Workplace Investigations: Memorializing and Concluding an Investigation

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September 13, 2018
Author: Kenneth M. Golski, Esq.
Organization: Hogge Law

Memorializing and Concluding an Investigation

I. General Rule: Legal duty to conduct a prompt and thorough investigation.
It is extremely important to begin to identify and collect documents immediately when you become aware of improper conduct and start an investigation. Explaining a document (and their sometimes inconsistent or incomplete nature) is generally easier than explaining the lack of any documentation and the negative inferences it can lead to. But always assume and keep the mindset that all documents will be discoverable by an opposing counsel whether you think there is some sort of privilege or not.

Take the initial report in writing when brought by employee, allowing the complainant to identify the particular concerns in detail, filling in as many gaps as possible. This will help form the framework of the investigation. Have a system in place before the need to use it arises so your bases will already be covered. Ideally, identifying a problem early and conducting an investigation will quickly put a stop to the situation and minimize any impact. But it will place your company in the best position possible to move forward in a positive direction.

Clear and decisive steps that are well documented will demonstrate to all involved parties that you are committed to fair and proper treatment in the workplace. In a lawsuit, a well documented case presents a credible picture for a judge and jury to find that the company took the correct steps and addressed the problem directly. It is especially important to help establish legal defenses against any claims made by employees. See Faragher v. City of Boca Raton, 524 U.S. 775 (1998); Burlington Inds. V. Ellerth, 524 U.S. 742 (1998).

II. Gather Relevant Documents:
A. Collect and Review: Start to collect immediately. Consider: handbook, policies, procedures, code of ethics, email, personnel files, texts, voicemails and anything provided by the complainant (including the written complaint). Also consider other possible document sources such as social media (but be wary of forcing disclosure). In extreme cases there may be the need for the electronic forensic examination of computer hard-drives and network systems.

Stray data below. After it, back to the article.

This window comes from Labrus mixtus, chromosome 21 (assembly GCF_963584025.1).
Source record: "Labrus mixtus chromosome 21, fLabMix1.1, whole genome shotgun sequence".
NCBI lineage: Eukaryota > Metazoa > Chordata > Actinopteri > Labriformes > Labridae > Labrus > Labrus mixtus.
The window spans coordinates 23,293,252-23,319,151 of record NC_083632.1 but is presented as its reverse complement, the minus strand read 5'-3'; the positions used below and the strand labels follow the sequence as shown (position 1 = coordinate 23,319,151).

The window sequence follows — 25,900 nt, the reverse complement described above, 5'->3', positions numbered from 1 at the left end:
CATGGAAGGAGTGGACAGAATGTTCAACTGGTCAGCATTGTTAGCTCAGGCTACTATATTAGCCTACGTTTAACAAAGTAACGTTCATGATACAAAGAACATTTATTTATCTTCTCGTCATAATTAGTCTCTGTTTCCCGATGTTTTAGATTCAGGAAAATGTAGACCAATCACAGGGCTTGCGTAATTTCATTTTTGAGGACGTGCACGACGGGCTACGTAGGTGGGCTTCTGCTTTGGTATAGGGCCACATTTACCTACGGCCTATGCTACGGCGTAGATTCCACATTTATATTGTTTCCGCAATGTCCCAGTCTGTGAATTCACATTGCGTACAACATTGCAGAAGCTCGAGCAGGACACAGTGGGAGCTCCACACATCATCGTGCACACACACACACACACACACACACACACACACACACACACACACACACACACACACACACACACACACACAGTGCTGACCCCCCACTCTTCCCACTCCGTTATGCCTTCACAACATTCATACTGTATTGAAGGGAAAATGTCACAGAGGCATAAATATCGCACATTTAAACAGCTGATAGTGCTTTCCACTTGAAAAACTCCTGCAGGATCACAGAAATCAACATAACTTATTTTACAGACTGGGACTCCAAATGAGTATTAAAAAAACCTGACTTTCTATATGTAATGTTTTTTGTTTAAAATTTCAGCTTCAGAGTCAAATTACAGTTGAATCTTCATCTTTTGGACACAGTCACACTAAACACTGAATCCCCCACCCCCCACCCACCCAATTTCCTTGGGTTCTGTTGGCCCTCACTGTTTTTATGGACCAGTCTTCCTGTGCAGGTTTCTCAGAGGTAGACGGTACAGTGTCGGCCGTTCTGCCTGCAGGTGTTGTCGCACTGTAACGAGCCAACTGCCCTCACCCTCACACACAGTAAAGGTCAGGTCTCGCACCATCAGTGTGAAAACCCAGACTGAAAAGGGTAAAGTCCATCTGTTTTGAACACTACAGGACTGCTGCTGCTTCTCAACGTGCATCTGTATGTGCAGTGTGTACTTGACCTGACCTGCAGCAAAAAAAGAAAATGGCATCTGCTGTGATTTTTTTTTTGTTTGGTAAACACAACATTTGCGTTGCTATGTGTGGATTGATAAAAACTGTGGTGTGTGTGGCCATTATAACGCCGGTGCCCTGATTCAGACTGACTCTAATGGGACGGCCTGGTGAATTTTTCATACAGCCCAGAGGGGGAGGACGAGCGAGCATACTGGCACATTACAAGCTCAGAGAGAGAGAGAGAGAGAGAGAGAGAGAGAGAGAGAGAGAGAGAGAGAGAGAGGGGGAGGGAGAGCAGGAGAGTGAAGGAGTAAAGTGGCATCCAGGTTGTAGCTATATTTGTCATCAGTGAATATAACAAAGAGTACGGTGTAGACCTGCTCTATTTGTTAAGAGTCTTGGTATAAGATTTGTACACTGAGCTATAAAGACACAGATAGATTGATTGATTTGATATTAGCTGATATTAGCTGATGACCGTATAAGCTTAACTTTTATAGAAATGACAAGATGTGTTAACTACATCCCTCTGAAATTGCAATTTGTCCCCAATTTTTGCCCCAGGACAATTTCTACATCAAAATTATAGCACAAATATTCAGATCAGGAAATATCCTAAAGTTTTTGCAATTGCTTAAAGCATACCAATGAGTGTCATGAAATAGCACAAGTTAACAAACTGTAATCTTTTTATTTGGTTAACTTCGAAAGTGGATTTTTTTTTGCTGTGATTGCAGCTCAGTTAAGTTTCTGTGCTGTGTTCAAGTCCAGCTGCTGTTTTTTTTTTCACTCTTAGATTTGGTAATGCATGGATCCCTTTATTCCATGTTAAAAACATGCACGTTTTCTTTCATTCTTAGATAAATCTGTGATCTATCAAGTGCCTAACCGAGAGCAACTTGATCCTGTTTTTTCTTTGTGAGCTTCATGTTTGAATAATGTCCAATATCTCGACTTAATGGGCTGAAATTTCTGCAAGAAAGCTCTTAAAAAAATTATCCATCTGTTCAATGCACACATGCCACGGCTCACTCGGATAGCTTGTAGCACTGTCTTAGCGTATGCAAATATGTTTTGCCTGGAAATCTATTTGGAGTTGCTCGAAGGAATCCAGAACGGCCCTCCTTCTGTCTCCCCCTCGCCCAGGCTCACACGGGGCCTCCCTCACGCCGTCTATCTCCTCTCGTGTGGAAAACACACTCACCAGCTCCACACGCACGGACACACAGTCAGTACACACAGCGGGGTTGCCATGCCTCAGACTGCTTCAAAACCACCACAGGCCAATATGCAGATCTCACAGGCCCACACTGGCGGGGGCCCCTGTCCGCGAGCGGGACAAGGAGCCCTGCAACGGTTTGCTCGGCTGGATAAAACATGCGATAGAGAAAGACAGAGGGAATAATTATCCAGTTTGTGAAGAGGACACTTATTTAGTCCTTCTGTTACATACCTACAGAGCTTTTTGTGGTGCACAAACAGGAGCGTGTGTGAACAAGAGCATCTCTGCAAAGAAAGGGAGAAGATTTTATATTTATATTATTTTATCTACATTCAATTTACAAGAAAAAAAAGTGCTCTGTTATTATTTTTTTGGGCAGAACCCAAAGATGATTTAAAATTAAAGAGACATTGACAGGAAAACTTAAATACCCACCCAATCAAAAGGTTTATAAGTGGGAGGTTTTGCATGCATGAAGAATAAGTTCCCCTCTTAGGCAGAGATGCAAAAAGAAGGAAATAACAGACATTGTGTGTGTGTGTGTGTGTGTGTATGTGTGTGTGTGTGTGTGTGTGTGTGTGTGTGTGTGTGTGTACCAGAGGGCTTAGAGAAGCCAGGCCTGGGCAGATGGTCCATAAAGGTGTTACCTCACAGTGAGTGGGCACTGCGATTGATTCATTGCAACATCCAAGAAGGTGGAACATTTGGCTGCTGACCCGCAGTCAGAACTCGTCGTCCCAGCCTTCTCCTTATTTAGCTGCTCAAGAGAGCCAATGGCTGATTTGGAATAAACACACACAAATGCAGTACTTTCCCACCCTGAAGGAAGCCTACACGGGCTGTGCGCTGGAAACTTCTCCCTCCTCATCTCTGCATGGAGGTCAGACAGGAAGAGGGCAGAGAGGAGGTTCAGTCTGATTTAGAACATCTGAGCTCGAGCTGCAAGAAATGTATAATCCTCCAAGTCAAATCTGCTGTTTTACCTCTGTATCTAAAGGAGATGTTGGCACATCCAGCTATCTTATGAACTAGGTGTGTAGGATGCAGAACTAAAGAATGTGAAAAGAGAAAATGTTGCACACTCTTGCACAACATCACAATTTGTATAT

B. Keep an itemized (Bates stamped) list of each set of documents and its source.

C. Issuance of a Litigation Hold. Under the case of Zubulake v. UBS Warburg, LLC, 220 F.R.D. 212 (S.D.N.Y. 2003),.there is an obligation to protect and preserve information that may be relevant to litigation. A litigation hold letter issued for the collection of such documents and the prevention of document destruction is an extremely important step once litigation is reasonably anticipated (or a letter from an opposing counsel is received).

D. Classify all documents for confidentiality and/or priviledge.

III. What to Document: The Who, What, When, Where, Why and How.
Carefully document the information gathered and learned throughout the investigation. It is important to note when things are received, who provided certain documents and who else
may have copies, access, or additional information. Having a single source collect the documents provides consistency and order to an investigation.

IV. Options for Interviews:

A. Handwritten notes- Investigator can and should take their own notes during the investigation. Some employers prefer a primary questioner with another person taking notes. Audio recordings can be considered, but they, along with transcription, may stifle the investigation flow. Reviewing the investigative notes with the witness for accuracy is appropriate, but be sure to keep notes confined to facts, not full of impressions and opinions.

B. Investigator can make a separate document of impressions and additional ideas following the meeting, but again, always remember and assume it will be discoverable in litigation.

C. Notes about observable impressions such as demeanor, eye contact, and other characteristics should be noted if important, but keep “personal opinions” and “gut instincts” out of the equation.

V. Review the Investigative Plan and Frequently Check for Accurate Document Collection. Explore additional avenues of investigation and collect/gather information learned throughout the investigative process.